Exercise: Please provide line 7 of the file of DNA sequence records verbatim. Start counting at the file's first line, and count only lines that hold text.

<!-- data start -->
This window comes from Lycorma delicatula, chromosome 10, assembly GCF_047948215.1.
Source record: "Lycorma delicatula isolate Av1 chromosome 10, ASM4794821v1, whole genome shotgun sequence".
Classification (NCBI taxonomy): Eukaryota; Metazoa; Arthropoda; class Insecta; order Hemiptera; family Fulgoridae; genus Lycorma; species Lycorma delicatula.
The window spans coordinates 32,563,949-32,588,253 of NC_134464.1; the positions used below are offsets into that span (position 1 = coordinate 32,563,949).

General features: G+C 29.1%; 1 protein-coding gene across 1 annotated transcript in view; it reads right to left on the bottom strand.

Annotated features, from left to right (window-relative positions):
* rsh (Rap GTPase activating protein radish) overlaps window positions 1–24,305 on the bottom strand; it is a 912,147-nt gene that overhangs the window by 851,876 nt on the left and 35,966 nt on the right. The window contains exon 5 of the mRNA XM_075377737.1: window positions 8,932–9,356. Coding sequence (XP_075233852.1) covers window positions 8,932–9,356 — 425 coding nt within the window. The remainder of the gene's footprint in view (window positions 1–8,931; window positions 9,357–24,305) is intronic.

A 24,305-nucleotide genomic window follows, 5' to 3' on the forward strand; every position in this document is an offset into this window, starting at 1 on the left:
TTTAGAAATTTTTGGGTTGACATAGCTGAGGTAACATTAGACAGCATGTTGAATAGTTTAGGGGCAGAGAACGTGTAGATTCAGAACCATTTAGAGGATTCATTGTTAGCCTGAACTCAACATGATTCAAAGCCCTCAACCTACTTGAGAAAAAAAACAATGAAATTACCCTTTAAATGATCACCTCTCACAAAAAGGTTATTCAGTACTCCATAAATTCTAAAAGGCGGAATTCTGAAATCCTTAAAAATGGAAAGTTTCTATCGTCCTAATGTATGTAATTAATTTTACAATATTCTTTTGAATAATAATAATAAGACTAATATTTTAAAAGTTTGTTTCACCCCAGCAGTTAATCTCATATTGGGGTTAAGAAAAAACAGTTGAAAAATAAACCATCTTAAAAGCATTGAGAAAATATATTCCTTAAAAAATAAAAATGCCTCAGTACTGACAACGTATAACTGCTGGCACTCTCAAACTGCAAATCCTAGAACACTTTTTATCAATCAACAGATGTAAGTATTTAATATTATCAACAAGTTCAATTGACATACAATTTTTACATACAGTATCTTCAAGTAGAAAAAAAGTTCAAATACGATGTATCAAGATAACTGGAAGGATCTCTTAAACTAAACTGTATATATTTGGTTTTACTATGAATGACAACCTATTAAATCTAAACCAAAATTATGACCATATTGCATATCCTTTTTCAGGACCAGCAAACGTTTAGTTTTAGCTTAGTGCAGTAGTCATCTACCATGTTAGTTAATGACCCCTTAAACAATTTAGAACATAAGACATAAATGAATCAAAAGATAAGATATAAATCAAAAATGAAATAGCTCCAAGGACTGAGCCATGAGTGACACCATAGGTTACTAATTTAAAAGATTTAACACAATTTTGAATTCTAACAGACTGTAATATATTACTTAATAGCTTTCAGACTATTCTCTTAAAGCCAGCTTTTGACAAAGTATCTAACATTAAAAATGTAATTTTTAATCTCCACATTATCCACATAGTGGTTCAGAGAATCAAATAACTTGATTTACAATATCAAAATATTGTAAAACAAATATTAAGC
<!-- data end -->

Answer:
* rsh (Rap GTPase activating protein radish) overlaps window positions 1–24,305 on the bottom strand; it is a 912,147-nt gene that overhangs the window by 851,876 nt on the left and 35,966 nt on the right. The window contains exon 5 of the mRNA XM_075377737.1: window positions 8,932–9,356. Coding sequence (XP_075233852.1) covers window positions 8,932–9,356 — 425 coding nt within the window. The remainder of the gene's footprint in view (window positions 1–8,931; window positions 9,357–24,305) is intronic.